A sinkhole, 65 feet across and 100 feet deep, swallowed up a small factory and some telephone poles in Guatemala City last weekend. Police have been stationed around the hole to prevent bystanders from falling in, and those who live nearby are staying elsewhere for the time being. How do you fill a massive sinkhole in the middle of a major urban area?
With cement or rocks. Sinkholes develop when water flows through pores in bedrock and gradually enlarges them. When these subterranean cavities get big enough, the ground above collapses and fills them in. Guatemala City's last major crater, which opened in 2007, dropped three houses 330 feet below the city's streets. The government spent $2.7 million redirecting sewer pipes around the area and filling the hole with cement. This week's sinkhole will probably be filled the same way.
It's not clear whether cement is the best option, however. A 6,500-cubic-foot wad of concrete may serve to concentrate water runoff in other areas, leading to more sinkholes. Many engineers prefer the graded-filter technique, in which the hole is filled with a layer of boulders, then a layer of smaller rocks, and, finally, a layer of gravel. This fills the hole, more or less, while permitting water to drain through the area.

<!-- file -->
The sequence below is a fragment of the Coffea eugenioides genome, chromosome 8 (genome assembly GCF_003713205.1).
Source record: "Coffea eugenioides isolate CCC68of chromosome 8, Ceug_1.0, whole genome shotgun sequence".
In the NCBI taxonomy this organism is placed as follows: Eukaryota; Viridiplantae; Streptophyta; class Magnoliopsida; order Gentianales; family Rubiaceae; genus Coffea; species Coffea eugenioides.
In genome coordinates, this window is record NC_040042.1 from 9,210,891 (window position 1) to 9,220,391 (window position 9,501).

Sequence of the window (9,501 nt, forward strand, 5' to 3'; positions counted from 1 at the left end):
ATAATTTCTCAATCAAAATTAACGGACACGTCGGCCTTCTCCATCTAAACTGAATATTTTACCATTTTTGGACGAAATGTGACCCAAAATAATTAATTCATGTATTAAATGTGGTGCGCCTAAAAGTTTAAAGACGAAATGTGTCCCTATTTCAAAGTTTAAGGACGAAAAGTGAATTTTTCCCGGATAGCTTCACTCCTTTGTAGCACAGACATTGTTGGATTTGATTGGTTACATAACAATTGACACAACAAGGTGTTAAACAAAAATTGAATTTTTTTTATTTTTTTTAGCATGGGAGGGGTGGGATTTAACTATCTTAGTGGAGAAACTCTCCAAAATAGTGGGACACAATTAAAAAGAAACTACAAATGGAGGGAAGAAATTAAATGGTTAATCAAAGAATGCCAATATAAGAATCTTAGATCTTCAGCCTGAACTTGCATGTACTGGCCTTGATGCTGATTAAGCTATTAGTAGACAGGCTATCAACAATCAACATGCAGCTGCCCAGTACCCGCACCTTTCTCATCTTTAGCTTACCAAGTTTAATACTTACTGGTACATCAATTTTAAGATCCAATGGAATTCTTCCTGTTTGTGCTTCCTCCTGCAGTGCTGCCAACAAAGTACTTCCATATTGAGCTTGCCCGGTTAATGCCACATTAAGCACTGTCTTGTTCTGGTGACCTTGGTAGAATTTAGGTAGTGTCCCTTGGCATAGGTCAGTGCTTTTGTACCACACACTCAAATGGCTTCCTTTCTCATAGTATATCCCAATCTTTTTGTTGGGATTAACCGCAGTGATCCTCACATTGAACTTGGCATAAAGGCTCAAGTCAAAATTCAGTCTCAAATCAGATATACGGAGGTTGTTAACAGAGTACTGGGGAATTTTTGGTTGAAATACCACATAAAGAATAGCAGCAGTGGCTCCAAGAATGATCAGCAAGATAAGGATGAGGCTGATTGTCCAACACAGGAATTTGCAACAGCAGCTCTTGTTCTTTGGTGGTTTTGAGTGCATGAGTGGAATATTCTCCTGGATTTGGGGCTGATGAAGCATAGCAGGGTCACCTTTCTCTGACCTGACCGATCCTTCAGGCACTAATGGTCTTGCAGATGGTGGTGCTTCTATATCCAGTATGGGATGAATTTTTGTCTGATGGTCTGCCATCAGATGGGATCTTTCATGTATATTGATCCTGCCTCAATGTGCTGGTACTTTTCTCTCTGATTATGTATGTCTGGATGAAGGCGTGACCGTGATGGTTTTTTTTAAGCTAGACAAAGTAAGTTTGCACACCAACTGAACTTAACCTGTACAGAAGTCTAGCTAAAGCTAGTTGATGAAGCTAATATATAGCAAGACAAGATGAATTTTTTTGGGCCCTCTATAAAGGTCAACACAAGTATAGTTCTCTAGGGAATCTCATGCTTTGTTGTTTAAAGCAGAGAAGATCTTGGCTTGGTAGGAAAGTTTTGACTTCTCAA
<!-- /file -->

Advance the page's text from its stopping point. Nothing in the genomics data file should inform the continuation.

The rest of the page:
No matter what is used to fill the crater, more sinkholes are on the way. Guatemala City's location and leaky sewage system make it particularly prone to these events. The capital lies downhill from seven major volcanoes, two of which are active members of the Pacific Ring of Fire. For hundreds of thousands of years, the gargantuan Amatitlan Caldera dumped volcanic ash on the ground where the city now sits. As a result, the local bedrock consists mostly of loose volcanic pumice. (Many cities sit atop volcanic deposits, but the ash from Amatitlan has not had the time or the appropriate pressure and temperature conditions to compress into a solid, reliable foundation.)
Large sinkholes sometimes open up in North America, too. While the process is similar, the geology is different. The most sinkhole-prone parts of the U.S. consist of limestone and dolomite bedrock rather than volcanic ash. The easily-eroded materials are responsible for natural wonders like New Mexico's Carlsbad Caverns, but they can also lead to a terrific collapse. Florida and Kentucky are the most vulnerable states. In 1994, a 15-story-deep sinkhole opened near Mulberry, Fla.
Cover-collapse sinkholes—the dramatic and instantaneous events that swallow up unsuspecting victims—are relatively rare. Most sinkholes happen slowly over time, and bottom out at a foot or two. As the bedrock erodes, the ground begins to subside at an imperceptible rate. When the soil finally lowers to the level of the groundwater, there is a small, visible drop.
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